Ahab has become so self-confident that he alters the prophecy delivered by Fedallah, his own private prophet, in order to make it conform to his own vision. For every part of Fedallah’s prophecy, Ahab finds a reason that it will not apply to him. He assumes, for instance, that Fedallah’s assertion that only hemp can cause Ahab’s death means that he is to be hung. Ahab ignores the fact that he is on a ship hung with ropes, which are used in every aspect of sailing and whaling. Ishmael even frequently notes the sort of fatal accidents involving rope that can occur. Ahab’s willful misreading of Fedallah’s words demonstrates his hubris, or arrogant overconfidence.
Ahab acquires an unexpected double in the person of Pip. Pip and Ahab complement each other in many ways: Ahab is white, while Pip is black; Ahab is at the center of the intrigue, while Pip is marginal; Ahab is atop the shipboard hierarchy, while Pip is at the bottom; Ahab is old and wise, while Pip is young and knows nothing about whaling technique. Most important, however, Ahab seems to possess a modicum of sanity, while Pip seems to have crossed the line into insanity. Despite these differences, both see the world slightly aslant and feel alienated from the majority of the men on the ship. Their situation, as Pip explains it, creates between them a “man-rope; something that weak souls may hold by.” Pip pulls at the deeply buried remnants of Ahab’s humanity, and Ahab takes Pip almost as a son.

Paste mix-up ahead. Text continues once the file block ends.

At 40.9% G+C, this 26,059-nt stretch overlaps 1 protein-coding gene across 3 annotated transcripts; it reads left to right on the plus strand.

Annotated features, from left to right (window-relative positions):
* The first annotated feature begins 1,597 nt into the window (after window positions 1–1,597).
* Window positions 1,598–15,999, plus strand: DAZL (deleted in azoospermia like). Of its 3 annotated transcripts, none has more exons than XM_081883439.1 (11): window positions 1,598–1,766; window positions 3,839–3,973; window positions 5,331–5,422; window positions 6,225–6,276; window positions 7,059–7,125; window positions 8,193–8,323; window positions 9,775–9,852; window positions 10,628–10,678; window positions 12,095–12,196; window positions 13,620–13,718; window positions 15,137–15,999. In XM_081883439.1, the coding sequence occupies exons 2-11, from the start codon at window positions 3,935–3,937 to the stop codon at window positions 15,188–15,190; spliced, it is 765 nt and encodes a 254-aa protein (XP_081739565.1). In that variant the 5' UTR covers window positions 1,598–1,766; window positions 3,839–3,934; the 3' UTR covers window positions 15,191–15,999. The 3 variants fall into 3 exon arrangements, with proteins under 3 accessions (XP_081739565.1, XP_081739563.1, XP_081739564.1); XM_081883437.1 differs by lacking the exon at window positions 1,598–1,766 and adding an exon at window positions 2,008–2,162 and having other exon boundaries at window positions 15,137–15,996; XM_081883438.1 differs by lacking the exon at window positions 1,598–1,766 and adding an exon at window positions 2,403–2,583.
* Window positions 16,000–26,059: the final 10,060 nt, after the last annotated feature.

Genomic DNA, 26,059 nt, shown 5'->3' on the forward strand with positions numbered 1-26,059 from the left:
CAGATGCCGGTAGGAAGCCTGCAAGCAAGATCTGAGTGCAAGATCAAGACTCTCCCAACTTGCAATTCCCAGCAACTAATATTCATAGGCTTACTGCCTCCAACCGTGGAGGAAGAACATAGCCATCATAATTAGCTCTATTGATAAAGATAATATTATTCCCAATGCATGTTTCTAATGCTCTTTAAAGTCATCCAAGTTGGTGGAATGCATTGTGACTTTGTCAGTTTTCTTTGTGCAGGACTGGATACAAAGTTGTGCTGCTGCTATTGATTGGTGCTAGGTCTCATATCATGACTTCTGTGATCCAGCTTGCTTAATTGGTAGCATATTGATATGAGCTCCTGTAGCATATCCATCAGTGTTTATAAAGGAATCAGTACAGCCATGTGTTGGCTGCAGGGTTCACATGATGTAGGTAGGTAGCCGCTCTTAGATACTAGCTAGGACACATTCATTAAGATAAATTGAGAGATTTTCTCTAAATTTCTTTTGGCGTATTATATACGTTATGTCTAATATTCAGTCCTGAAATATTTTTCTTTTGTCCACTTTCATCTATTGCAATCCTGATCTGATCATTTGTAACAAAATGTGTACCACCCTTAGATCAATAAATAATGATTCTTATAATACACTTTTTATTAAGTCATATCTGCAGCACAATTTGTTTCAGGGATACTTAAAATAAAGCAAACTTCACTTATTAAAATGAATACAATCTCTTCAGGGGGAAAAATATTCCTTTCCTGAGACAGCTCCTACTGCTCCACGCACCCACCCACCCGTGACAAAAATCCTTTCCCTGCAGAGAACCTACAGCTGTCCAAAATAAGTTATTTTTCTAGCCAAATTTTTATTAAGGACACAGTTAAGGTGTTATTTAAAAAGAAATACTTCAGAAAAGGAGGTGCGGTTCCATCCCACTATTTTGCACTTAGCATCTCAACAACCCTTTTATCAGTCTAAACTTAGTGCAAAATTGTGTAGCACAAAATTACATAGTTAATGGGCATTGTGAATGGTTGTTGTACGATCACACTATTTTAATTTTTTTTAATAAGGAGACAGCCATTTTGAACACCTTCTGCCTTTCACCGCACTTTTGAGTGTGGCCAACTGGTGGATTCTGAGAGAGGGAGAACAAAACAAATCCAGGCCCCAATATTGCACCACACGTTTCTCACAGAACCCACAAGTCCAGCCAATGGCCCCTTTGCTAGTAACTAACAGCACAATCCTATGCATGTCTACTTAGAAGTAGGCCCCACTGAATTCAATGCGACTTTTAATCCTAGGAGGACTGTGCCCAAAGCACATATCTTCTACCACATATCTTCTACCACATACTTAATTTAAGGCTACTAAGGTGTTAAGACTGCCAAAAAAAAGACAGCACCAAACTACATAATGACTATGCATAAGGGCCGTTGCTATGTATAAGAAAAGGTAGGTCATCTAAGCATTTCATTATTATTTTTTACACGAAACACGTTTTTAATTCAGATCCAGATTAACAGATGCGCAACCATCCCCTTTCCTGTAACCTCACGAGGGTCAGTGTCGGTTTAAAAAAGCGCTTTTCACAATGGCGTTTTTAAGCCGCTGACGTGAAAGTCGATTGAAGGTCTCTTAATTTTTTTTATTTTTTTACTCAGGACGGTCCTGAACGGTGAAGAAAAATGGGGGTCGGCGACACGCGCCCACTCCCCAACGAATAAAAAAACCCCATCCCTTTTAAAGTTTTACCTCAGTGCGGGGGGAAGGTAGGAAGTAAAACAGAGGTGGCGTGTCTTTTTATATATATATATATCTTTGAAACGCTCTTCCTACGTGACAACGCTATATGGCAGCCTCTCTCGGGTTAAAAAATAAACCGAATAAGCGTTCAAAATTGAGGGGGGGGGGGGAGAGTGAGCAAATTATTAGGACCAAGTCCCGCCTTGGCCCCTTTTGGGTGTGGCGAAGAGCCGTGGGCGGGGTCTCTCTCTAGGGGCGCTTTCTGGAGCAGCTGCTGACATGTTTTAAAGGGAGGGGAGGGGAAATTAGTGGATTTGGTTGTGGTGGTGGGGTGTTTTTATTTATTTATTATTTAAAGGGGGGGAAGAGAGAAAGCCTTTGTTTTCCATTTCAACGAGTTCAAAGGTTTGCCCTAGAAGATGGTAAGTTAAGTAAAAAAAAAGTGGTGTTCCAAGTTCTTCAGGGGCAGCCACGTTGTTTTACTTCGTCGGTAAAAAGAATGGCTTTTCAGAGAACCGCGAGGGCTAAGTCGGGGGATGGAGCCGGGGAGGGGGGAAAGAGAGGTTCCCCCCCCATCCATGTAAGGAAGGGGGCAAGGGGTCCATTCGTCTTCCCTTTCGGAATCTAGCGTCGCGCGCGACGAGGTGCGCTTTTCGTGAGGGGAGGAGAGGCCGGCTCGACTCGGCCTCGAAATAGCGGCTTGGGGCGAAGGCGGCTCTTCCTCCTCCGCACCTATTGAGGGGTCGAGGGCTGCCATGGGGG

A crucial difference between Pip and Ahab is that Pip’s insanity results from his coming to understand his own insignificance, both as a black man in white America and as one tiny human in the vast ocean. Ahab, on the other hand, feels himself to have been singled out by, rather than lost in, the vastness of the universe. Pip and Ahab thus represent two opposite psychological extremes.
The conflict between Starbuck and Ahab intensifies in these chapters as Starbuck questions the captain in front of the crew. The two men view the world in different ways, and their differences bring them into collision. Starbuck thinks about home with tenderness, considers the crew, and reasons rather than emotes. His indecision over whether to kill the sleeping Ahab and his thinking aloud recall the scene in Hamlet in which Hamlet vacillates about whether to kill Claudius, his father’s murderer, while Claudius is praying.